An Australian startup called HB11, born at the University of New South Wales, claims to have given a revolutionary twist to nuclear fusion. The method applied to this technology could pave the way for a new energy era – without any risk of nuclear disaster.
“We have managed to avoid all the scientific obstacles that have kept fusion energy at bay for half a century,” said Warren McKenzie, director of HB11, in the middle New atlas.
Fusion energy, as the name suggests, takes advantage of the energy released when an atomic nucleus merges; unlike fission, which consists in the process of separation of the nucleus to generate electrical energy.
The merger has been the “Holy Grail” of energy production for decades, but scientists have not yet managed to create a reaction that releases more energy than what it requires to function – although They are getting closer-.
If all this sounds too good, it should be noted that the new claim by Australian scientists has already generated controversy. This was evidenced a few days ago when a published press report on the site of the University of New South Wales it was downloaded, leaving only a backup copy – in a separate blog – that still seems be online At the time we wrote this news. The University has not yet responded to the specialized press about why it removed the material from its site.
The backup makes extraordinary claims. He says that HB11 has found a new way to deal with current fusion energy, and that it does not require extremely high temperature or pressure levels to function. In addition, it would be a simpler and cheaper technique than those used so far.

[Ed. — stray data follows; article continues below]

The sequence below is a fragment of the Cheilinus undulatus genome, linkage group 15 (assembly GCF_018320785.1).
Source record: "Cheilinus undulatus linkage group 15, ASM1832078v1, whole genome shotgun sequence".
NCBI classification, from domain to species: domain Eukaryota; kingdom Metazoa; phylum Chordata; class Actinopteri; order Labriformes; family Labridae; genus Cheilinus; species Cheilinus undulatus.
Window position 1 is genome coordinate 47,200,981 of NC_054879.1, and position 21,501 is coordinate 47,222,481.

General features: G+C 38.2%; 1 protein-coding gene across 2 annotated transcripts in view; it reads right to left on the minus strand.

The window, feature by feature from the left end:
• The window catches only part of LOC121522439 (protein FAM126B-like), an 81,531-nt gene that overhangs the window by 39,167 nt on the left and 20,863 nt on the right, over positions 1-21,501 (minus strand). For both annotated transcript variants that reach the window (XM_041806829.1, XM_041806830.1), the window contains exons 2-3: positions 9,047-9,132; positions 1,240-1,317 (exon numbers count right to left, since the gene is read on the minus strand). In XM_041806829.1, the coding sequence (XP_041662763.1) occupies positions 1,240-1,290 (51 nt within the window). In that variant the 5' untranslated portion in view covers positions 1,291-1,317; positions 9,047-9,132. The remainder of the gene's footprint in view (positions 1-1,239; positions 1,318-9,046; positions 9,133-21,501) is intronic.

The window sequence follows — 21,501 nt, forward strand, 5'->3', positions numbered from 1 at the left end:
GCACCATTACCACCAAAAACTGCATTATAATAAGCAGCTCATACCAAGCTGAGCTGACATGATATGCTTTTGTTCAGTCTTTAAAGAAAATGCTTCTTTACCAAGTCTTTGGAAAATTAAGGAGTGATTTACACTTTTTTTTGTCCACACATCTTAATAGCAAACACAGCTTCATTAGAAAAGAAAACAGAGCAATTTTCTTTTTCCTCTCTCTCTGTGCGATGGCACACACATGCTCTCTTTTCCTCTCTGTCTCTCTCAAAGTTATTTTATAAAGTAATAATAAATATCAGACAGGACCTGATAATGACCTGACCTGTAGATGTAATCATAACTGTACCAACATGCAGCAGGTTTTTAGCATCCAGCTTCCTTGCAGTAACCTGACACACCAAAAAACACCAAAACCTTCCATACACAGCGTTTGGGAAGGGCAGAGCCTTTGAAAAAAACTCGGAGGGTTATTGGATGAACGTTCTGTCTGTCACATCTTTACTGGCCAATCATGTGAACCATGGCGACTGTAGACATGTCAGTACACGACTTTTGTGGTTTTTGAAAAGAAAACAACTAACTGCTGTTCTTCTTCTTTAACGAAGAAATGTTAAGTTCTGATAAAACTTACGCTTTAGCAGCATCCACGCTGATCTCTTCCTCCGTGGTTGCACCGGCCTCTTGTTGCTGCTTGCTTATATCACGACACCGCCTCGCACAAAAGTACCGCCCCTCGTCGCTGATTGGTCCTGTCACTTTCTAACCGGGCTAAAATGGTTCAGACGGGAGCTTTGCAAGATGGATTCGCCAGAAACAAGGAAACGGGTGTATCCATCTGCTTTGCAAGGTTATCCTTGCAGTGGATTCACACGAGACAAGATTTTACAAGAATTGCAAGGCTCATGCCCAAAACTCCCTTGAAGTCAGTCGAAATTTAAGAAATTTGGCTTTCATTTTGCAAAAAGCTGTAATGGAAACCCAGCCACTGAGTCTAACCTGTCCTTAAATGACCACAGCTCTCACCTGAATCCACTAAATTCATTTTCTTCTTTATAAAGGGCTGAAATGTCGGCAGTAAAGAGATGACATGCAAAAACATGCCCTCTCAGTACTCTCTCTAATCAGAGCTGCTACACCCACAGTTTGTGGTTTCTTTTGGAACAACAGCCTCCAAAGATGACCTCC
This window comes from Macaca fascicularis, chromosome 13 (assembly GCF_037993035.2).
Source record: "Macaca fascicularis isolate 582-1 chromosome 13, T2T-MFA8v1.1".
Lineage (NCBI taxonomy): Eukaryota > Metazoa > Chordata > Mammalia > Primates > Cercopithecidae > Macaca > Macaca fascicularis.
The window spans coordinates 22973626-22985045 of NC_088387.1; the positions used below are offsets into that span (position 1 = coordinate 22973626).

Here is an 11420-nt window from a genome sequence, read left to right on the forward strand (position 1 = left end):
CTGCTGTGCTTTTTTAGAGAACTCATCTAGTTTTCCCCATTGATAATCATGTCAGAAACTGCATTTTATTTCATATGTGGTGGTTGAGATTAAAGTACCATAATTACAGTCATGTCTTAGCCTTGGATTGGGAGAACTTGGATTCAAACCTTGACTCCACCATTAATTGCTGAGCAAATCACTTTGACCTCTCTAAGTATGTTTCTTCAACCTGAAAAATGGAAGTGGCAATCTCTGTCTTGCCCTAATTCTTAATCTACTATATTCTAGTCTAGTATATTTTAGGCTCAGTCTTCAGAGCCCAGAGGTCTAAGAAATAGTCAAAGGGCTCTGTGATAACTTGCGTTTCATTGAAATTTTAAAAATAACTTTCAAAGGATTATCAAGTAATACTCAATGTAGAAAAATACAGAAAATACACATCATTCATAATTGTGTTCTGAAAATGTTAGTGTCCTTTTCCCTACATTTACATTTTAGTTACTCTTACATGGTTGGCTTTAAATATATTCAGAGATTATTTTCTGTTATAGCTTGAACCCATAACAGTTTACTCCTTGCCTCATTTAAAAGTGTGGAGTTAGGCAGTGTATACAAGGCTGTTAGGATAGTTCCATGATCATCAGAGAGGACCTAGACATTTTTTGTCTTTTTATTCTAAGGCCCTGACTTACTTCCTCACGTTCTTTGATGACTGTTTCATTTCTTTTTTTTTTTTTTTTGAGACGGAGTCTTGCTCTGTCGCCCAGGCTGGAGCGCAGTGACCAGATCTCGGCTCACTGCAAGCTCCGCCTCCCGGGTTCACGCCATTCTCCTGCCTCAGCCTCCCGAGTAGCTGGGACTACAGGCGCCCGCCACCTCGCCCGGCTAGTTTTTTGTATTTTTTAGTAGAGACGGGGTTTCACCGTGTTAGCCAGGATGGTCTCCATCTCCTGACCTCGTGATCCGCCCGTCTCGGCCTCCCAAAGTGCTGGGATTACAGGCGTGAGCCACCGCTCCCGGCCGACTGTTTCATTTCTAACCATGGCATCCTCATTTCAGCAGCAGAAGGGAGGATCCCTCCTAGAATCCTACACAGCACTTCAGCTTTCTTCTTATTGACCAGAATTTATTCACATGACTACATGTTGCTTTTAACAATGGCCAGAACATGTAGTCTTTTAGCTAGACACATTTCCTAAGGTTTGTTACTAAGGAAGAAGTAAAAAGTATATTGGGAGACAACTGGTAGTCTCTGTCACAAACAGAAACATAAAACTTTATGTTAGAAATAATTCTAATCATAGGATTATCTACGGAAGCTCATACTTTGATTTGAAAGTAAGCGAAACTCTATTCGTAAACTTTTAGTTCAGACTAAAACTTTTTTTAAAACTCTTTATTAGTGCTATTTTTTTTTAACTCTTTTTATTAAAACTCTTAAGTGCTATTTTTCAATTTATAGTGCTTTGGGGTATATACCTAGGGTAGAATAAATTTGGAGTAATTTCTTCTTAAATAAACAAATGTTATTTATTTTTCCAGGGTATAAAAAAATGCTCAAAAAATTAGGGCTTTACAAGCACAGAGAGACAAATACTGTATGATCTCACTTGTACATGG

According to what is read in the blog, the new technique depends on hydrogen and the B-11 boron isotope – instead of rare and expensive radioactive isotopes such as tritium – and uses a series of special lasers to start the reaction.
“Within an empty metal sphere, HB-11 isotope pellets are fired with the help of two lasers, to unleash a chain reaction,” says the startup blog.
“It could be said that we use hydrogen as a dart, hoping to hit some boron, and in doing so, we can initiate a fusion reaction,” McKenzie explains. “Creating fusion using temperature is essentially moving atoms with the hope that they collide with each other, but our method is more precise.”
The process even skips the need for a heat exchange or steam generating turbine, being able to feed an electric flow “almost directly on the existing electric grid.”
No nuclear waste, no steam, and zero chance of a nuclear accident. The truth, it sounds too good to be true and the startup still has a long way to prove the effectiveness of its method. The project leader himself has admitted that he still does not know when the idea can become a commercial reality.
“I don’t want to be the laughing stock by promising that we can achieve something in less than a decade, and then not deliver,” McKenzie concluded.